Ronald Wilfred (or Wilfrid) Gurney was born in 1898 in Cheltenham.
He became a theoretical physicist as a pupil of William Lawrence Bragg at the Victoria University of Manchester during the 1920s, where he joined the Communist Party.
During the 1930s, he was at Bristol University, there in 1933 he and his wife Natalie became acquainted with Klaus Fuchs, a member of the German Communist Party, shortly after he had escaped with his life from the Nazis. Natalie Gurney was particularly active in the Society for Cultural Relations with the Union of Soviet Socialist Republics.
Fuchs was close to the couple until 1937 and would meet again in November 1947 in Chicago. Fuchs later became notorious by being prosecuted for providing details of atomic research to the Soviet Union.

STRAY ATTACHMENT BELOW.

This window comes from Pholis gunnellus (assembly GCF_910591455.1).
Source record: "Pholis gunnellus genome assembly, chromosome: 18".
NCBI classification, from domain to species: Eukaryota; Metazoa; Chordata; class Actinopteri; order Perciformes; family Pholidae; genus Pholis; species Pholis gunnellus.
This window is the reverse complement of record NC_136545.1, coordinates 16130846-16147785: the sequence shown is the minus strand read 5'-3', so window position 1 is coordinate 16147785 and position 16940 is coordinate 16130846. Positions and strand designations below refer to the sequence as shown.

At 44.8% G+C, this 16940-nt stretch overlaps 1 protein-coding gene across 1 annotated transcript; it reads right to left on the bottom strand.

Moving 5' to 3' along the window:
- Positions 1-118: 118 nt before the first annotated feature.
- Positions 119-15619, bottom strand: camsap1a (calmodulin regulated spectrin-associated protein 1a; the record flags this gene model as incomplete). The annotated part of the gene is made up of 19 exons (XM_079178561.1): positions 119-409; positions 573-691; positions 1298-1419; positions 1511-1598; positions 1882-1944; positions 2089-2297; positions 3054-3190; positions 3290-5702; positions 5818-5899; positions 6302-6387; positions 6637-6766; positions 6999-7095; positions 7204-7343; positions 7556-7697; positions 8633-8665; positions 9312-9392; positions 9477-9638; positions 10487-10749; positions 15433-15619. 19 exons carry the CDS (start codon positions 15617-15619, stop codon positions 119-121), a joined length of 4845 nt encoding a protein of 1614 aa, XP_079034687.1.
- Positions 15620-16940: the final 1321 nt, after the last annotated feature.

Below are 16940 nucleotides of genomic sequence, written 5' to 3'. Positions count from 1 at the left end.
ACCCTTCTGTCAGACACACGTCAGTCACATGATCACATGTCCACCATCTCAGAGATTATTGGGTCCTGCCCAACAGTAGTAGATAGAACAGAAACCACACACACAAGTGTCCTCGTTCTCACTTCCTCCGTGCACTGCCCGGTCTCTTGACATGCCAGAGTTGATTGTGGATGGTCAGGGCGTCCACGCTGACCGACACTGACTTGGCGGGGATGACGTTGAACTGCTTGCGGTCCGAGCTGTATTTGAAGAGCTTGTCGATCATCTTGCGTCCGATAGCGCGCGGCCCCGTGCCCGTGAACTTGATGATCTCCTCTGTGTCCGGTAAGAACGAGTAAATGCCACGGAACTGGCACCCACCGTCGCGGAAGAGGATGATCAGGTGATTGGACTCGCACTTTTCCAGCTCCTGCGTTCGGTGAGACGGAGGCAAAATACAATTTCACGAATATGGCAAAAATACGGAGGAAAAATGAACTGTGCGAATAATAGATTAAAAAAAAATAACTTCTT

Gurney was working in the USA when war broke out in 1939. His attempt to return to Britain took him to Sweden, through the Soviet Union to Japan and then back to the USA where he worked for many years. He was unable to find work during the anti-communist fever of McCarthyism.
Eventually becoming Visiting Research Professor at the University of Maryland’s Institute of Fluid Dynamics and Applied Mathematics, Ronald Gurney died of a cerebral haemorrhage at his home in New York City on 14 April 1953.
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